Disregarding objections from Gov. Jay Nixon, the Missouri Senate on Tuesday passed a tax overhaul that would cut income taxes by hundreds of millions of dollars annually for residents and businesses but charge them more each time they buy something at a store.
The legislation is touted by supporters as the most dramatic change to Missouri’s tax policies in decades. It’s prompted by a desire to compete with sweeping income tax cuts in Kansas.
The Republican-led Senate voted 23-11 on Tuesday to send the legislation to the House, where Republican leaders also have proclaimed a desire to pare back the state’s income tax in favor of a higher sales tax. Senators passed the bill despite each receiving a letter Monday from the Democratic governor urging them to vote no because of the effect of a higher sales tax on older adults, veterans and families.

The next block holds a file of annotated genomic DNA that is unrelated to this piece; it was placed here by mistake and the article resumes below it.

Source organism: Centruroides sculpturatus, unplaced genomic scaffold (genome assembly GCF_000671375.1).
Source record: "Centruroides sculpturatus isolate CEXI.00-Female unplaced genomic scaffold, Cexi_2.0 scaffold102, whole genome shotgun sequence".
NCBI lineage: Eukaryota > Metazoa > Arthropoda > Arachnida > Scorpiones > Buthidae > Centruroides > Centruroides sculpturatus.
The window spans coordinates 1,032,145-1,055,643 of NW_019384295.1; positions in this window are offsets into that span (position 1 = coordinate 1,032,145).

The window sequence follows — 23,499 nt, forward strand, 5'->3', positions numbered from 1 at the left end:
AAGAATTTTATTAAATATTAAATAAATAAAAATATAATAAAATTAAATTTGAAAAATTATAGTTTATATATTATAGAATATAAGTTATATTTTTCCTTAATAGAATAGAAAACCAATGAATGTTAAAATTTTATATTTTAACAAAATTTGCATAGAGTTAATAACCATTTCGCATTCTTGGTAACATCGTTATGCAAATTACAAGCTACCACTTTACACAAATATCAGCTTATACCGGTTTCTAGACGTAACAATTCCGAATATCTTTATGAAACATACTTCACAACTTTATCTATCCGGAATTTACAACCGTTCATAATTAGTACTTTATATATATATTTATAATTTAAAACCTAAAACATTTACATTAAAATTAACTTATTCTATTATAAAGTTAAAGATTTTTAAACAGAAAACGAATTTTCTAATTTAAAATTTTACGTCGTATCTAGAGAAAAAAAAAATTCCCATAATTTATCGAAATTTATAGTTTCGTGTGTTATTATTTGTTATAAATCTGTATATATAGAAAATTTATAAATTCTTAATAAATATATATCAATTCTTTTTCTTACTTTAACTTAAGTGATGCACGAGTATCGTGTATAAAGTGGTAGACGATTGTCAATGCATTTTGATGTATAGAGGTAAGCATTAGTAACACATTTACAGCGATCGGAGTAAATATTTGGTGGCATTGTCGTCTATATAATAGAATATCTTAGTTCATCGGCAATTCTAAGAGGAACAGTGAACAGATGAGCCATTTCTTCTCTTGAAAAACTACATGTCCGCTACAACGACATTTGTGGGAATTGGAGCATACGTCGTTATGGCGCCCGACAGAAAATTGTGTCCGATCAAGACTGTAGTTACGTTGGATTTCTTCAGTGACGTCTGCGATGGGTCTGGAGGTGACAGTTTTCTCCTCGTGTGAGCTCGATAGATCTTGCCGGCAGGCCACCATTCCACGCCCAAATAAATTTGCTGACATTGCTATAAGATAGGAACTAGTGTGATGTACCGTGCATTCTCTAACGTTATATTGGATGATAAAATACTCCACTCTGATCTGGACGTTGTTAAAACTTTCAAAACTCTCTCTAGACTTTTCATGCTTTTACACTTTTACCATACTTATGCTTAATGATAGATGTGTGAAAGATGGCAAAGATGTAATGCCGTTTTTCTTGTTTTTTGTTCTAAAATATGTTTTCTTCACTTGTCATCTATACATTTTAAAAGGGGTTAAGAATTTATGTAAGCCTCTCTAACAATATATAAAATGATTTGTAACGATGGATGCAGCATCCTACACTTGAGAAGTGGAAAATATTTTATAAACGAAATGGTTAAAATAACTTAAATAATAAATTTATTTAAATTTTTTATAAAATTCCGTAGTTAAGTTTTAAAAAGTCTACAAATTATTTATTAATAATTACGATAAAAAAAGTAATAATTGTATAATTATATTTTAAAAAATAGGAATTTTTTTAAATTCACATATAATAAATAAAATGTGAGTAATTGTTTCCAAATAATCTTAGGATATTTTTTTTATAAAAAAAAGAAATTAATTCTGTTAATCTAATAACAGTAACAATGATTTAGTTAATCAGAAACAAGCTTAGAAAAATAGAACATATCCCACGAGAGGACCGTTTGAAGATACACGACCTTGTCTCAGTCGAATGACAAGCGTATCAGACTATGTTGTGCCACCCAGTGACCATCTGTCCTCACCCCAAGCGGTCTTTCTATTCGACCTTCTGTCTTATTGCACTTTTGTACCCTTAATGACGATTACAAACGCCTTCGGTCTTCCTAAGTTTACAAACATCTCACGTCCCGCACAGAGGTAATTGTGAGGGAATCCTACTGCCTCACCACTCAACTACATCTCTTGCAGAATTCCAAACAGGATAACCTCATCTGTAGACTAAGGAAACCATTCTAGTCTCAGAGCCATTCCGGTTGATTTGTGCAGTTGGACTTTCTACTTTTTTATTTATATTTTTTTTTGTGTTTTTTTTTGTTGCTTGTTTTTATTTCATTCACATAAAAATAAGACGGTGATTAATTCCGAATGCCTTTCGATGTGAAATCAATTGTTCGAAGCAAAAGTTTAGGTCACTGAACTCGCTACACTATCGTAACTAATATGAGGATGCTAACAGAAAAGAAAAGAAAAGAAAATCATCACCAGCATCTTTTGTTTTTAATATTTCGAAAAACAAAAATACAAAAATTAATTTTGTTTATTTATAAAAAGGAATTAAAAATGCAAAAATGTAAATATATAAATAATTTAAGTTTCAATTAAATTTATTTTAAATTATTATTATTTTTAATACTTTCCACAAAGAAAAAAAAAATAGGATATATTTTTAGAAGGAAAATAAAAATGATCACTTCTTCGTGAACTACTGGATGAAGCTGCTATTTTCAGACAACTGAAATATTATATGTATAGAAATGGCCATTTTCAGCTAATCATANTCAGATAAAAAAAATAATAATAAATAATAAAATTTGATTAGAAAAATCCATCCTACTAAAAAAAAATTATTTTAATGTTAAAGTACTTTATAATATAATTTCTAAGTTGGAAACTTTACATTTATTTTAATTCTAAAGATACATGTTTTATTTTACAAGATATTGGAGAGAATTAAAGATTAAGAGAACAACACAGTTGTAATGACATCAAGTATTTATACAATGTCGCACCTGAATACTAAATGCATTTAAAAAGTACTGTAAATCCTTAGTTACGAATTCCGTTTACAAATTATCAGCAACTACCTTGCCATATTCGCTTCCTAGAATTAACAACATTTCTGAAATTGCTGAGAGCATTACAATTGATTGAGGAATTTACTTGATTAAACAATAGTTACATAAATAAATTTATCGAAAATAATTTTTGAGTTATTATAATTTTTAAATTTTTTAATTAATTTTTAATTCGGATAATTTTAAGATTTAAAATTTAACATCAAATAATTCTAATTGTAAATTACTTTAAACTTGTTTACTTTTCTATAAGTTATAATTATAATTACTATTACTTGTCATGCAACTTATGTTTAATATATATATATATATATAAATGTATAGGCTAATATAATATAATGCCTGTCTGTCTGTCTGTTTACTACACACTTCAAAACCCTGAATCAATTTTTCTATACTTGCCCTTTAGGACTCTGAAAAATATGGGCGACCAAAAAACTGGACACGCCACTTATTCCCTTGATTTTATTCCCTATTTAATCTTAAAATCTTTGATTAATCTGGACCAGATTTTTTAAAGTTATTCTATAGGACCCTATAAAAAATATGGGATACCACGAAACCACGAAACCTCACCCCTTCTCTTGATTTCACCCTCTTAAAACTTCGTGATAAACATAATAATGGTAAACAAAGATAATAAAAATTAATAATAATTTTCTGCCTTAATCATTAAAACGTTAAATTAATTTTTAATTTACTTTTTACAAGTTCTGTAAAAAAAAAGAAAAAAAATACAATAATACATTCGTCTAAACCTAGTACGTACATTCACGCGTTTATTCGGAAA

The core of the bill would reduce Missouri’s income tax for individuals and corporations by three-quarters of a percentage point over five years while raising the state sales tax by one-half cent over the same time.
“This is a policy shift that, in my opinion, is going to drive the economy up, and it’s going to put money back in the hands of taxpayers and small businesses in this state,” said the bill’s sponsor, Republican Sen. Will Kraus of Lee’s Summit.
Opponents said they fear that the tax cut would jeopardize funding for schools.
“This is the Show-Me State becoming the Me-Too State to be like Kansas,” said Sen. Paul LeVota, an Independence Democrat. “There’s a race to the bottom that we’re going to win against Kansas.”